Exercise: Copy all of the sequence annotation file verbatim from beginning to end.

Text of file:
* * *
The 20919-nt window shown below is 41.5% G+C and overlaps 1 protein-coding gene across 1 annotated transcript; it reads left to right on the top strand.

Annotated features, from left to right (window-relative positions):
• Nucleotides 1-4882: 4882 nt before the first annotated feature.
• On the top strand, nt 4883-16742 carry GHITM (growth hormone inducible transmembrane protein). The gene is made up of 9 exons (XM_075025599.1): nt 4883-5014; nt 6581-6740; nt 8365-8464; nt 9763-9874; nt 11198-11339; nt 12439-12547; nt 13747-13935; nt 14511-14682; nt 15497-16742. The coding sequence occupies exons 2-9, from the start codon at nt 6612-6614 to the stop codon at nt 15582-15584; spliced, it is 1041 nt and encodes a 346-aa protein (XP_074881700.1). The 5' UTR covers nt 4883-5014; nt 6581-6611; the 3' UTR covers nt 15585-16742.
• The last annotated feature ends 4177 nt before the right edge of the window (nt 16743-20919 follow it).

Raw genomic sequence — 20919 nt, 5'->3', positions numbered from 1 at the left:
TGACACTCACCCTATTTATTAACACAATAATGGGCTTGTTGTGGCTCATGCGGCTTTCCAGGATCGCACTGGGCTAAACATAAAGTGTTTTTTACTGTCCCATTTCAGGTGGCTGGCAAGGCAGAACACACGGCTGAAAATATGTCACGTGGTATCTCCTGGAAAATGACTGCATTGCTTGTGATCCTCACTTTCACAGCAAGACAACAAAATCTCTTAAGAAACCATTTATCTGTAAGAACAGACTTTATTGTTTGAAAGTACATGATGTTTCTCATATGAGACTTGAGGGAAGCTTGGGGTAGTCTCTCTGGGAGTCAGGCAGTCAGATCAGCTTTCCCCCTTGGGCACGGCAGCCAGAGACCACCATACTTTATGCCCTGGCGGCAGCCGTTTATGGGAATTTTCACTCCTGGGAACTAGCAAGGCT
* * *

The 20919-nt window shown below is 41.5% G+C and overlaps 1 protein-coding gene across 1 annotated transcript; it reads left to right on the top strand.

Annotated features, from left to right (window-relative positions):
• Nucleotides 1-4882: 4882 nt before the first annotated feature.
• On the top strand, nt 4883-16742 carry GHITM (growth hormone inducible transmembrane protein). The gene is made up of 9 exons (XM_075025599.1): nt 4883-5014; nt 6581-6740; nt 8365-8464; nt 9763-9874; nt 11198-11339; nt 12439-12547; nt 13747-13935; nt 14511-14682; nt 15497-16742. The coding sequence occupies exons 2-9, from the start codon at nt 6612-6614 to the stop codon at nt 15582-15584; spliced, it is 1041 nt and encodes a 346-aa protein (XP_074881700.1). The 5' UTR covers nt 4883-5014; nt 6581-6611; the 3' UTR covers nt 15585-16742.
• The last annotated feature ends 4177 nt before the right edge of the window (nt 16743-20919 follow it).

Raw genomic sequence — 20919 nt, 5'->3', positions numbered from 1 at the left:
TGACACTCACCCTATTTATTAACACAATAATGGGCTTGTTGTGGCTCATGCGGCTTTCCAGGATCGCACTGGGCTAAACATAAAGTGTTTTTTACTGTCCCATTTCAGGTGGCTGGCAAGGCAGAACACACGGCTGAAAATATGTCACGTGGTATCTCCTGGAAAATGACTGCATTGCTTGTGATCCTCACTTTCACAGCAAGACAACAAAATCTCTTAAGAAACCATTTATCTGTAAGAACAGACTTTATTGTTTGAAAGTACATGATGTTTCTCATATGAGACTTGAGGGAAGCTTGGGGTAGTCTCTCTGGGAGTCAGGCAGTCAGATCAGCTTTCCCCCTTGGGCACGGCAGCCAGAGACCACCATACTTTATGCCCTGGCGGCAGCCGTTTATGGGAATTTTCACTCCTGGGAACTAGCAAGGCT